Ingested
Frequency of Usage: Time Per Day
4
Frequency of Usage: Days per Week
7

Case Report

Medical Condition:Adverse effects

Description

Marijuana Is Helpful in Xerostomia
Medical Condition
Cancer chemotherapy
Symptoms
Hyposalivation
Abstract
A 39-year-old retired cab driver treated with radiation and chemotherapy for tonsillar cancer 4 years ago finds medical marijuana helpful in reducing oral mucosal dryness and the need for special dental hygiene.
Patient information
Gender
Male
Age
35-44
Brief history and target symptomatology
The patient drove a cab for 39 years and retired 2 years ago. He has suffered from psoriasis for 16 years and currently takes IV Orencia w. maltose ( generic: Abatacept) for severe hand pain due to psoriatic arthritis. He was a longtime tobacco smoker until 2010 when he was diagnosed with right tonsillar cancer and treated with radiation and long-term chemotherapy. He now suffers from dry mouth and decreased appetite. He spends a long time flossing and brushing his teeth after every meal to decrease his risk of dental caries. He does not suffer from xerostomia and does not have Sjogren's syndrome to his knowledge.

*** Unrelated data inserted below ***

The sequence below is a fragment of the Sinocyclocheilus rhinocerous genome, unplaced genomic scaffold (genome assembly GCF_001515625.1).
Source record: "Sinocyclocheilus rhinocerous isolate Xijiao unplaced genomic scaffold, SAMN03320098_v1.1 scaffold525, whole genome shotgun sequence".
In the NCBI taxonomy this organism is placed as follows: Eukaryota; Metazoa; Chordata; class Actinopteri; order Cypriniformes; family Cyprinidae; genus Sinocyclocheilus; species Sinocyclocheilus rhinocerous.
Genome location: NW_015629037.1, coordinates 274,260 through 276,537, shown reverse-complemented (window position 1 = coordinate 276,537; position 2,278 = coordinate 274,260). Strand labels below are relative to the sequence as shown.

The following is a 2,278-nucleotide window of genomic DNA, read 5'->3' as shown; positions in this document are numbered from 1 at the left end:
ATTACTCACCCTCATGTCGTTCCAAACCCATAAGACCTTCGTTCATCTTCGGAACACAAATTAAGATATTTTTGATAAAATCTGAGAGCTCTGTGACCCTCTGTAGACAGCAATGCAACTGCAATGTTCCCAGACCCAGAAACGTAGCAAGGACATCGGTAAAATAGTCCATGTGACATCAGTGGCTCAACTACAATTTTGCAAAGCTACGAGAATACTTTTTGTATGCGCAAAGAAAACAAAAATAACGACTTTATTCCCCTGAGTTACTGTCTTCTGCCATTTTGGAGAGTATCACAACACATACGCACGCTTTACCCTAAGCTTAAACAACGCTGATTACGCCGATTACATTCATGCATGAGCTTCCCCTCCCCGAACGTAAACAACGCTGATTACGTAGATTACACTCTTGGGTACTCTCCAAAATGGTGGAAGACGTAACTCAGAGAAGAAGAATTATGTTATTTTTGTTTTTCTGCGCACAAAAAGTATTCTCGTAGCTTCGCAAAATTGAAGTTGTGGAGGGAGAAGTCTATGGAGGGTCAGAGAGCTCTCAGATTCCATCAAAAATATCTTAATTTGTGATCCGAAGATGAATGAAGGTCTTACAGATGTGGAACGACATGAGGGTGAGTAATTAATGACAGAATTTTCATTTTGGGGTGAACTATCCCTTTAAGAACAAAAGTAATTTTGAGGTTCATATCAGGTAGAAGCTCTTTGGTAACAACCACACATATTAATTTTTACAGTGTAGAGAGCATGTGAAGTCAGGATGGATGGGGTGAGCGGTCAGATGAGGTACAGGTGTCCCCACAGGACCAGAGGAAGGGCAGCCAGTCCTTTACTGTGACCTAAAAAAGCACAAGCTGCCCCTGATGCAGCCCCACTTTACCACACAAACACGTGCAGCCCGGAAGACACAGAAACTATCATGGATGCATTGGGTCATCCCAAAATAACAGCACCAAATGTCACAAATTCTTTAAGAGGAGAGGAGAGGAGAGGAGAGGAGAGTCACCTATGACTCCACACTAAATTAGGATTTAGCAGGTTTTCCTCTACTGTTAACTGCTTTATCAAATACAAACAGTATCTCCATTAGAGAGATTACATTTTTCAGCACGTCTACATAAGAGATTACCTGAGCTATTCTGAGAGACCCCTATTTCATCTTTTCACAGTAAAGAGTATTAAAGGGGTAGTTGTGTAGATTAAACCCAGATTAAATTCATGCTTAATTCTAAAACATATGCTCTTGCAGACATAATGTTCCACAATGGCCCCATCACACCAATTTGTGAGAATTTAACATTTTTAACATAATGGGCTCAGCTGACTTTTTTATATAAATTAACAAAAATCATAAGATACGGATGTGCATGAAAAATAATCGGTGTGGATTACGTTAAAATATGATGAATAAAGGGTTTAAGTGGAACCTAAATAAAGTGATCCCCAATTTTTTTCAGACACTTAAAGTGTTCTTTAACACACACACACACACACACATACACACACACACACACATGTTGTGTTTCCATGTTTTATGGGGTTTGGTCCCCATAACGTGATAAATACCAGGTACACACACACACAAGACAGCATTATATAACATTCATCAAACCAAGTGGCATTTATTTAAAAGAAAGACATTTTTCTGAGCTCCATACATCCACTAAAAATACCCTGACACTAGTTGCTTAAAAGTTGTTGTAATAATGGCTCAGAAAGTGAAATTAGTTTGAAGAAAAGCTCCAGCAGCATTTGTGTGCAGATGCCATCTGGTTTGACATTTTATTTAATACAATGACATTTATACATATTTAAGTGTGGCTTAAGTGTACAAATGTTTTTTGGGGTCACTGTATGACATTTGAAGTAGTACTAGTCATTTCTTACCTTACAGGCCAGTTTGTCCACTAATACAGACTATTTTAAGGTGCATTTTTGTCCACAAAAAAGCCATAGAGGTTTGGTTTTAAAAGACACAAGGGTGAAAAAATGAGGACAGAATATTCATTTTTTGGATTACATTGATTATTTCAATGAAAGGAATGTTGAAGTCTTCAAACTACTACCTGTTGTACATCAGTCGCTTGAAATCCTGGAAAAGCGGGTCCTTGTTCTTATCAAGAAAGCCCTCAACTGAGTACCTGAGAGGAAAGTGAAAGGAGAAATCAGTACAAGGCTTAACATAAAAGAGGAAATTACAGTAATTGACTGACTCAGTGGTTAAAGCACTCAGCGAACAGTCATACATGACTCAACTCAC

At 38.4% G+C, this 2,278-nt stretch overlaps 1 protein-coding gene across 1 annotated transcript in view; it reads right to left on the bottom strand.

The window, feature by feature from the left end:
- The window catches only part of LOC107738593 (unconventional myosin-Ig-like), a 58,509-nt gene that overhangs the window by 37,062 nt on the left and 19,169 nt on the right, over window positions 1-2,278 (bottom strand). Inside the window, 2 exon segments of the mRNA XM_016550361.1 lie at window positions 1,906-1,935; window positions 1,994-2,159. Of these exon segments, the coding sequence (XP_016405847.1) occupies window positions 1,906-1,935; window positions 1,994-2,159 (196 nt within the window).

Previous and current conventional therapies
Cough lozenges were not effective.
Clinical response to Cannabis
Marijuana subjectively decreases the unpleasant feeling of dry mouth and subjectively increases his production of saliva. It also "definitely" improves his appetite.
Additional Comments
Alterations in whole saliva flow rate induced by fractionated radiotherapy
WB Wescott, JG Mira, EN Starcke, IL Shannon and JI Thornby
American Journal of Roentgenology. 1978;130: 145-149.

Read More: http://www.ajronline.org/doi/abs/10.2214/ajr.130.1.145
Cannabis
Usual method of Cannabis administration
Smoked
Frequency of Usage: Time Per Day
3